South Sudan Independent Boundaries Commission: Call for Submissions (19.03.2019)
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“Impunity cannot be allowed to continue.”
Geneva (12 March 2019) – The Commission on Human Rights in South Sudan has identified 23 individuals over the past year who bear command or superior responsibility under international criminal law for serious crimes related to the conflict in South Sudan. Members of the Commission, mandated by the Human Rights Council to investigate human rights in South Sudan, told the Council this morning that these individuals, along with previously identified alleged perpetrators, could face justice in courts around the world, not just in South Sudan.
“We have not placed all of our eggs in one basket,” Chair of the Commission on Human Rights in South Sudan, Yasmin Sooka, told the Human Rights Council this morning as she and her colleagues presented their more than 200 page report. “We have framed these crimes in multiple ways to allow future prosecutions to take place in jurisdictions inside and outside South Sudan,” she explained. “This allows for the prosecution of war crimes and crimes against humanity in states that are parties to relevant treaties on torture, enforced disappearance and attacks on UN personnel, for example.
In its third report to the Human Rights Council, the Commission noted that while the signing of the Revitalized Agreement on the Resolution of the Conflict in the Republic of South Sudan in September 2018 had seen improvements in the overall situation in terms of security, peace, and economy, the situation in the Equatorias, in the southern part of the country, was extremely volatile with ongoing fighting in the Yei River Area between forces of the government and the National Salvation Front (NAS), which had not signed the Agreement. Thousands of civilians, the Commission told the Council, were still being forcibly displaced.
In this report, the Commission focused on incidents occurring between May and June 2018 in Unity State, Western Bahr el Ghazal, and Central Equatoria State, concluding that such incidents may amount to serious violations of human rights and of humanitarian law.
The Commission documented sexual violence, including brutal rapes including multiple gang rapes, sexual slavery, abductions, forced marriage, forced pregnancy, forced abortion, and mutilation of sexual organs as well as killings, at the hands of both government forces and those belonging to the opposition. The Commission noted UNICEF statements that in more than 25 per cent of all reported cases of conflict-related sexual violence, the victims were children.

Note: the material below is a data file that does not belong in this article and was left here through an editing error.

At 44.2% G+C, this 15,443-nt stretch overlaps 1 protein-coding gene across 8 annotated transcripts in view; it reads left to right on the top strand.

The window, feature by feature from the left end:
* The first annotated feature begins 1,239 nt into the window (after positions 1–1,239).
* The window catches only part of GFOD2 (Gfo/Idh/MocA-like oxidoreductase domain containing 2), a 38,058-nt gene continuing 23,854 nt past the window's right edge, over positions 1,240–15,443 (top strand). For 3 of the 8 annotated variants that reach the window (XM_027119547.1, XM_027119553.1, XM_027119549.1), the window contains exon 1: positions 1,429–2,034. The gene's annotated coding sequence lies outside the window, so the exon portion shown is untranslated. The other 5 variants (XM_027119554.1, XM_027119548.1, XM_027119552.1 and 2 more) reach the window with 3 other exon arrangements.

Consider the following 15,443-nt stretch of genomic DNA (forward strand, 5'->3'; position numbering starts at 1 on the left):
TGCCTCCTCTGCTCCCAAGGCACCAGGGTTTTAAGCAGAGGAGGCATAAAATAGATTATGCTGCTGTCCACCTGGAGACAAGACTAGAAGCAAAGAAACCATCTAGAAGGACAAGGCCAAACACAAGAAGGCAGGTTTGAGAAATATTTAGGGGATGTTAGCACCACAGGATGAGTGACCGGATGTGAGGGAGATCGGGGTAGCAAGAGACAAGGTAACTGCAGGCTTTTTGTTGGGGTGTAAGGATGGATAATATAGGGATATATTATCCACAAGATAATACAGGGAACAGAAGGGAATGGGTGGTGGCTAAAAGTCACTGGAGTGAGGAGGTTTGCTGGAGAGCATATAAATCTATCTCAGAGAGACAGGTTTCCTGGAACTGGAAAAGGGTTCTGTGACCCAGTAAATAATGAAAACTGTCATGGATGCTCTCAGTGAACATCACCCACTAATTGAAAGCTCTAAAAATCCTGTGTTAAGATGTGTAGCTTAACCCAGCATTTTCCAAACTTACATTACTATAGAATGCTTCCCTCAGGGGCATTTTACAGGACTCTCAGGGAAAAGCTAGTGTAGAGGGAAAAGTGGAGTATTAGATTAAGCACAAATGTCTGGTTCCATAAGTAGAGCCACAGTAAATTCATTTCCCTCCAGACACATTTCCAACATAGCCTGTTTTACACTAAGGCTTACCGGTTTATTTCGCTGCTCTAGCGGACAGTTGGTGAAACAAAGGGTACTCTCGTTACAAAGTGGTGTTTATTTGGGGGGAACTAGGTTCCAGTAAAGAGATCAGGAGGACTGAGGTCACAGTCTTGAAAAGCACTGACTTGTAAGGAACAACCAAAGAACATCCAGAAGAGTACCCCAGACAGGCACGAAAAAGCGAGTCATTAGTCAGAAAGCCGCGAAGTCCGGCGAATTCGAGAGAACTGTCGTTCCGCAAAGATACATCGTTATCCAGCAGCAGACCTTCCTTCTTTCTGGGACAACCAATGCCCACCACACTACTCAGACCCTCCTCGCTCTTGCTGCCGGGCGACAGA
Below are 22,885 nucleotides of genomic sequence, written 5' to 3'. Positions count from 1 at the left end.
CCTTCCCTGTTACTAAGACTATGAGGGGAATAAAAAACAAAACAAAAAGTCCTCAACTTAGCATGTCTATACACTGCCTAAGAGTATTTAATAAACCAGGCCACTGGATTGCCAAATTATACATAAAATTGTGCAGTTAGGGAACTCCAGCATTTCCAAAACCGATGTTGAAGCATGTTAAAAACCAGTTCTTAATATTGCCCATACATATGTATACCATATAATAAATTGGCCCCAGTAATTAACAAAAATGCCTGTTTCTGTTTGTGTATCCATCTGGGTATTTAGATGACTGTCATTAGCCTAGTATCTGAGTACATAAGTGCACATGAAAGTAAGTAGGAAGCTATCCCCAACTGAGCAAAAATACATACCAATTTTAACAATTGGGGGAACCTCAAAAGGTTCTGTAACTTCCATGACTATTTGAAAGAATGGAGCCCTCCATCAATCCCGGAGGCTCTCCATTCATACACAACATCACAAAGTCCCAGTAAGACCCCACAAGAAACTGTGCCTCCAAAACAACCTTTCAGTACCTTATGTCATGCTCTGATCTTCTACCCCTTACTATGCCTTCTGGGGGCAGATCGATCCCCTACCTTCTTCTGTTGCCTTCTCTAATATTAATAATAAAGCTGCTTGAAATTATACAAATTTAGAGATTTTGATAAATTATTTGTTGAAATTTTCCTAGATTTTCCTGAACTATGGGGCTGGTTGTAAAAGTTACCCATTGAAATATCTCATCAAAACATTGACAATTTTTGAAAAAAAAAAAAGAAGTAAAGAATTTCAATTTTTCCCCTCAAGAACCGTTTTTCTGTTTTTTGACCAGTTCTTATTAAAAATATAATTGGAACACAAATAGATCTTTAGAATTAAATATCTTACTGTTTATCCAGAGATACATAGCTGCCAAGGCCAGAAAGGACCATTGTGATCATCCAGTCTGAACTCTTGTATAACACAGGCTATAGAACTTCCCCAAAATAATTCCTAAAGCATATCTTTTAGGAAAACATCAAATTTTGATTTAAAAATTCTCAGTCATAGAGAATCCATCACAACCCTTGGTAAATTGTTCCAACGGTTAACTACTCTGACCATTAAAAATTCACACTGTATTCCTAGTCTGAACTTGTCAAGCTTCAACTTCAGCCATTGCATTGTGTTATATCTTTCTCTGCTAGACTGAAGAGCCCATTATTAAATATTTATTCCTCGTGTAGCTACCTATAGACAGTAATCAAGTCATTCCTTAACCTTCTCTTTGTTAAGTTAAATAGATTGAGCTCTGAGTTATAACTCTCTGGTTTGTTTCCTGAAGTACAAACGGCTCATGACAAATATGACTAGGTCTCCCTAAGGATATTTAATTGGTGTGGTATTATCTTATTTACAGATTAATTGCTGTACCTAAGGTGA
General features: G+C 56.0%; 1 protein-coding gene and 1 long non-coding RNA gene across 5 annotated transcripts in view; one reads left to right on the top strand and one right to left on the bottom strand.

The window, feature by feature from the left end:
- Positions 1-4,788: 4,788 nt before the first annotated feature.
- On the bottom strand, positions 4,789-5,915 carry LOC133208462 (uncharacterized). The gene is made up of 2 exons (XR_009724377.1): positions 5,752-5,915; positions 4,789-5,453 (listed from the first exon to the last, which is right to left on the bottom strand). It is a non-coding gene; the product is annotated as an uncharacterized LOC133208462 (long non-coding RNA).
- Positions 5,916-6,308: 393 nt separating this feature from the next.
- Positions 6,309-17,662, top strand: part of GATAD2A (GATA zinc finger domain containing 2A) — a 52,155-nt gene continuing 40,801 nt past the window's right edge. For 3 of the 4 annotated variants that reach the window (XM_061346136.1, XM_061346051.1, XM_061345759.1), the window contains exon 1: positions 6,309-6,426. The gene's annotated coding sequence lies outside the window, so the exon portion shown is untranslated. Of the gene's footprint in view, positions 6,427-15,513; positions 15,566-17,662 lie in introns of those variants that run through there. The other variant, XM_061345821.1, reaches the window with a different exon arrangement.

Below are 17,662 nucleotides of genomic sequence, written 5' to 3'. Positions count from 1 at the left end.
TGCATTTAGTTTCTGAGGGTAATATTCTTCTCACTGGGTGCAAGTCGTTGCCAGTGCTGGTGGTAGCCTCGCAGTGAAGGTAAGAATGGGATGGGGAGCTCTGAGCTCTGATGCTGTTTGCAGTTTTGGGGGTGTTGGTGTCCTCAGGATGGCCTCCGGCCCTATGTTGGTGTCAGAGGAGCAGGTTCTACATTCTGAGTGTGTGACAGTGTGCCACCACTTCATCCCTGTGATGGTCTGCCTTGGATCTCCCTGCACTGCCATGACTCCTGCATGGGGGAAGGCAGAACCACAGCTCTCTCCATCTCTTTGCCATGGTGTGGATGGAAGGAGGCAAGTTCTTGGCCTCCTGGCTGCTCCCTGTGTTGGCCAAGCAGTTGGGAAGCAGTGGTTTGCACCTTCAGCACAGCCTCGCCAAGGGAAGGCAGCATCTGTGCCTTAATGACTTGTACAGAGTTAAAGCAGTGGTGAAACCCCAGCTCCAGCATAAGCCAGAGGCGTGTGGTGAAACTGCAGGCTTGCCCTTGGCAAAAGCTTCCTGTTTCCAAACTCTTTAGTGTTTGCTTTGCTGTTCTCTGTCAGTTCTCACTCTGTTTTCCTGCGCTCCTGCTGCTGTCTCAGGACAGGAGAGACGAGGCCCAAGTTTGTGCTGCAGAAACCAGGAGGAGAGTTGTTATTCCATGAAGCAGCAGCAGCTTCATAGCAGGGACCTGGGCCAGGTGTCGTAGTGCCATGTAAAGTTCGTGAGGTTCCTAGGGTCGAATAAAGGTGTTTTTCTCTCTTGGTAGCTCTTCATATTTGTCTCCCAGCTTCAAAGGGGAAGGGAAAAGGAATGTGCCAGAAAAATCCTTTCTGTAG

“It has become commonplace to say that these crimes take place because impunity has become entrenched,” noted Ms. Sooka, “But that impunity cannot be allowed to continue.”
The Commission also noted increases in arbitrary detentions, torture, executions and enforced disappearances. These generated paranoia and fear in South Sudan, with civil society activists reporting they felt afraid to speak out. The Commission documented cases where prisoners had been held in shipping containers with no fresh air or toilets. Witnesses also described torture, including beating and whipping, pulling out of toenails, cutting, burning and electrocution.
The Commissioners said the signing of the Revitalized Peace Agreement had not delivered immediate improvement in the desperate humanitarian situation for the people of South Sudan. Due in large part to the conflict, 60 per cent of the South Sudanese population is severely food insecure, and there remain 2.2 million refugees and 1.9 million Internally Displaced Persons. The humanitarian situation is exacerbated by the deliberate obstruction of the work of humanitarian actors, the Commission noted, adding that South Sudan has been ranked the most dangerous place in the world for humanitarian workers for the third consecutive year.
The Commission reiterated its continued concern about the lack of progress in establishing the Transitional Justice mechanisms that were adopted in the2015 Peace Agreement and re-confirmed in the Revitalized Agreement of September 2018. “These mechanisms are essential for dealing with the past, preventing fresh violations, ensuring accountability and constructing a cohesive society,” said Commission member Barney Afako. Little or no progress had been made on establishing these mechanisms, said Commission members, calling on the Government of South Sudan to take urgent steps towards establishment of the Commission for Truth, Reconciliation and Healing, and the Compensation and Reparation Authority, and on both the Government of South Sudan and the African Union to establish the Hybrid Court for South Sudan.
“Despite these delays in the establishment of justice mechanisms within South Sudan,” underlined Commission member Andrew Clapham, “Perpetrators of violent crimes in South Sudan should not think they can escape justice, as they could be prosecuted in international courts or domestic courts in other countries.”
The Commission called on the region and the wider international community to invest politically and materially in the Transitional Justice mechanisms in South Sudan. “These are essential for building sustainable peace,” said Ms. Sooka, “As well as supporting the people of South Sudan in rebuilding all aspects of national life, especially the rule of law.”
The Commission on Human Rights in South Sudan was established by the Human Rights Council in March 2016 and extended in March 2017 and for a further year in March 2018, with a mandate to determine and report the facts and circumstances of, collect and preserve evidence of, and clarify responsibility for alleged gross violations and abuses of human rights and related crimes, including sexual and gender-based violence and ethnic violence, with a view to ending impunity and providing accountability.
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